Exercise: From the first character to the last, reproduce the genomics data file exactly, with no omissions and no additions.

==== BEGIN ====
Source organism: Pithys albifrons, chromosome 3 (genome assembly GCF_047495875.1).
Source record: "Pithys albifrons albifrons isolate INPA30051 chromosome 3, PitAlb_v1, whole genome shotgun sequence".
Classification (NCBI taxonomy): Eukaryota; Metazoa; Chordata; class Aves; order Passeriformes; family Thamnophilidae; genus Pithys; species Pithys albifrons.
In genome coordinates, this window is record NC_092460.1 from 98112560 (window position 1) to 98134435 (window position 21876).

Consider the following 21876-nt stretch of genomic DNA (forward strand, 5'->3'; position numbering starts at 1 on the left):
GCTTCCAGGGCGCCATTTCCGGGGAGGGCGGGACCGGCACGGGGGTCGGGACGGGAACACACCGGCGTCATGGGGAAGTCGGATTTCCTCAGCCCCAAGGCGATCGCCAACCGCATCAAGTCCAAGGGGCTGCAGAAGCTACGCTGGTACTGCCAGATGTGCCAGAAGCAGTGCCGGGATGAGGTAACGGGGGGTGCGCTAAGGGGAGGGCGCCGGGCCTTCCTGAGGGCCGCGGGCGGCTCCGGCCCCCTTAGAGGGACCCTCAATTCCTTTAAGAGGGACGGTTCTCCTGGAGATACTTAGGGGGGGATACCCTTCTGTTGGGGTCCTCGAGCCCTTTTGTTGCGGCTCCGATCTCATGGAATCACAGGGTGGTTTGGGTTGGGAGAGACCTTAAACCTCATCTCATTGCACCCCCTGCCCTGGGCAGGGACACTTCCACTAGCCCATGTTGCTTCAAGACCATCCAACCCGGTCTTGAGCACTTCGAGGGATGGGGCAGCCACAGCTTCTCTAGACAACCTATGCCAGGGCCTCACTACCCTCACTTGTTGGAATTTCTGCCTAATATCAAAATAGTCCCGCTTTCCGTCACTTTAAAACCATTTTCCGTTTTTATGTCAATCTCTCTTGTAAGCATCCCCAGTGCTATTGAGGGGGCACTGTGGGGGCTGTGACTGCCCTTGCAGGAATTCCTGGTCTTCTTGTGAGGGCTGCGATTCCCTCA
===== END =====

Source organism: Pithys albifrons, chromosome 3 (genome assembly GCF_047495875.1).
Source record: "Pithys albifrons albifrons isolate INPA30051 chromosome 3, PitAlb_v1, whole genome shotgun sequence".
Classification (NCBI taxonomy): Eukaryota; Metazoa; Chordata; class Aves; order Passeriformes; family Thamnophilidae; genus Pithys; species Pithys albifrons.
In genome coordinates, this window is record NC_092460.1 from 98112560 (window position 1) to 98134435 (window position 21876).

Consider the following 21876-nt stretch of genomic DNA (forward strand, 5'->3'; position numbering starts at 1 on the left):
GCTTCCAGGGCGCCATTTCCGGGGAGGGCGGGACCGGCACGGGGGTCGGGACGGGAACACACCGGCGTCATGGGGAAGTCGGATTTCCTCAGCCCCAAGGCGATCGCCAACCGCATCAAGTCCAAGGGGCTGCAGAAGCTACGCTGGTACTGCCAGATGTGCCAGAAGCAGTGCCGGGATGAGGTAACGGGGGGTGCGCTAAGGGGAGGGCGCCGGGCCTTCCTGAGGGCCGCGGGCGGCTCCGGCCCCCTTAGAGGGACCCTCAATTCCTTTAAGAGGGACGGTTCTCCTGGAGATACTTAGGGGGGGATACCCTTCTGTTGGGGTCCTCGAGCCCTTTTGTTGCGGCTCCGATCTCATGGAATCACAGGGTGGTTTGGGTTGGGAGAGACCTTAAACCTCATCTCATTGCACCCCCTGCCCTGGGCAGGGACACTTCCACTAGCCCATGTTGCTTCAAGACCATCCAACCCGGTCTTGAGCACTTCGAGGGATGGGGCAGCCACAGCTTCTCTAGACAACCTATGCCAGGGCCTCACTACCCTCACTTGTTGGAATTTCTGCCTAATATCAAAATAGTCCCGCTTTCCGTCACTTTAAAACCATTTTCCGTTTTTATGTCAATCTCTCTTGTAAGCATCCCCAGTGCTATTGAGGGGGCACTGTGGGGGCTGTGACTGCCCTTGCAGGAATTCCTGGTCTTCTTGTGAGGGCTGCGATTCCCTCA